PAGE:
On the occasion of the anticipated release of her new documentary, “Mabel, Mabel, Tiger Trainer,” CSQ sat down with actress, producer, and documentarian to discuss the project. The film debuts in Los Angeles on Thursday March 8 (International Women’s Day) and at the Museum of Modern Art in New York City on March 27.
CSQ Where did you grow up and – as a child – what were your professional aspirations?
Leslie Zemeckis I grew up in Southern California and from a young age I wanted to be an actress.
CSQ What are some of your earliest memories of “Hollywood?”
LZ Old black and white movies. I loved watching movies from the 40s and 50s. The slow story telling, and the beauty of the films all felt very special to me.
CSQ Talk to me about your interest in documentary filmmaking? Is this a medium you are recently passionate about? What are some noted documentaries that inspired you?
LZ As a story teller it is a perfect medium for me (along with books). I discover interesting women in pop culture, I can dive into their lives and tell the truth. I don’t have to – nor want to – make anything up. There is plenty of drama in our lives. Take Mabel Stark for example. She was told she couldn’t train tigers in 1911 but she went ahead and did it anyhow. I couldn’t make up her story. Ken Burns is my idol. He makes thoughtful, careful, and well-researched documentaries. I like documentaries with a beginning, middle and end – like a good book.
CSQ How did you come to learn the story of Mabel Stark? What specifically drew you in?
LZ I’m basically the historian of original American burlesque. After 15 years of research and lectures (and a book and movie), I came across her name. She danced briefly in the “cooch” show which had me intrigued. I thought, what does it take to get into a ring with a tiger? I thought it would be about courage but it ended up being about love. She loved her tigers more than anything in this world. she didn’t fear them. She didn’t blame them when they attacked her. She devoted over 50 years caring for them with love and patience. I wanted to get into her head and her point of view. I did that through her written word and current day tiger trainers.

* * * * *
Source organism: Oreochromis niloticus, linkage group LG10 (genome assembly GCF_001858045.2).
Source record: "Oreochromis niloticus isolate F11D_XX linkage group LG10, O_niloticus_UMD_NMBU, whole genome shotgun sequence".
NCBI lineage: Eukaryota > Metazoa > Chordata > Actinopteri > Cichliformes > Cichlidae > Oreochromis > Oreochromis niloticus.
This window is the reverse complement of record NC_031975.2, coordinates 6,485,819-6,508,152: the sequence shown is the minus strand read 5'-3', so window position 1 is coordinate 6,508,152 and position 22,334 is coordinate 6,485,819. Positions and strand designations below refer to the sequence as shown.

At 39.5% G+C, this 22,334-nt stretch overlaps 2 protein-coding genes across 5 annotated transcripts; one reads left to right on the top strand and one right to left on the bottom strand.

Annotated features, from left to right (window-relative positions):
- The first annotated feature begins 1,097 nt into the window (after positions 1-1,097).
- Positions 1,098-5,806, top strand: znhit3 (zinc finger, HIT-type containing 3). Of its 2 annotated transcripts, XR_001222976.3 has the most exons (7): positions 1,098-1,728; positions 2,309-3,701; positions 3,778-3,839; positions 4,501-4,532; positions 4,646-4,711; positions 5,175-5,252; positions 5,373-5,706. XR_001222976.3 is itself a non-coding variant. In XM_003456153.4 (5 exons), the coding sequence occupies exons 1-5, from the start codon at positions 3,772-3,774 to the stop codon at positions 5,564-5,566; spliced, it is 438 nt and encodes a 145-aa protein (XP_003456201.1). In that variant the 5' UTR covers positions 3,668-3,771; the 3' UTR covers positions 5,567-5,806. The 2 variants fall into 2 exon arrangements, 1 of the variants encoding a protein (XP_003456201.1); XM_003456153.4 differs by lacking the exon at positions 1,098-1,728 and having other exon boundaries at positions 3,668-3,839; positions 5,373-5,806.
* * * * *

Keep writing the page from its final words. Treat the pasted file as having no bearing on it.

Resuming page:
CSQ Talk to me about working in entertainment and then producing a documentary heavily based on the entertainment industry? What challenges did this result in? What were the benefits?
LZ The challenges are always in the research and how “old” the subject is. Mabel started in 1911 and worked til 1968. I wondered if I could find enough footage and photos of her. I did find a substantial amount of footage, radio interviews, and things she had written so I could reveal her point of view to the audience. I was really embraced by the circus world who was familiar with me because of my last documentary – Bound by Flesh – about Daisy and Violet Hilton – Siamese twin superstars in vaudeville and the freak show.
CSQ What about Mabel’s story most surprised you as you put together the film?
LZ Her childhood, which I don’t want to reveal here. But she always said she was an orphan. She felt, because of her hard childhood, that people betrayed her. But her animals never did – though she was scarred head to toe by the cats. People were not to be trusted in her estimations. I was also moved by the 24/7 care she provided these cats, which still goes on in the circus today. We followed a couple circuses and were given full access and the love these trainers have for tigers is remarkable. The tigers come first in their lives. It was beautiful to see.
CSQ What do you hope people will take away from this work?
LZ That a strong determined woman can and will do anything. Mabel was told no woman could train tigers. She got an act with 21 tigers up and became a huge star. She doubled for Mae West. She is an icon in the circus world. She made something of her life. The same can be said for anyone with determination and grit.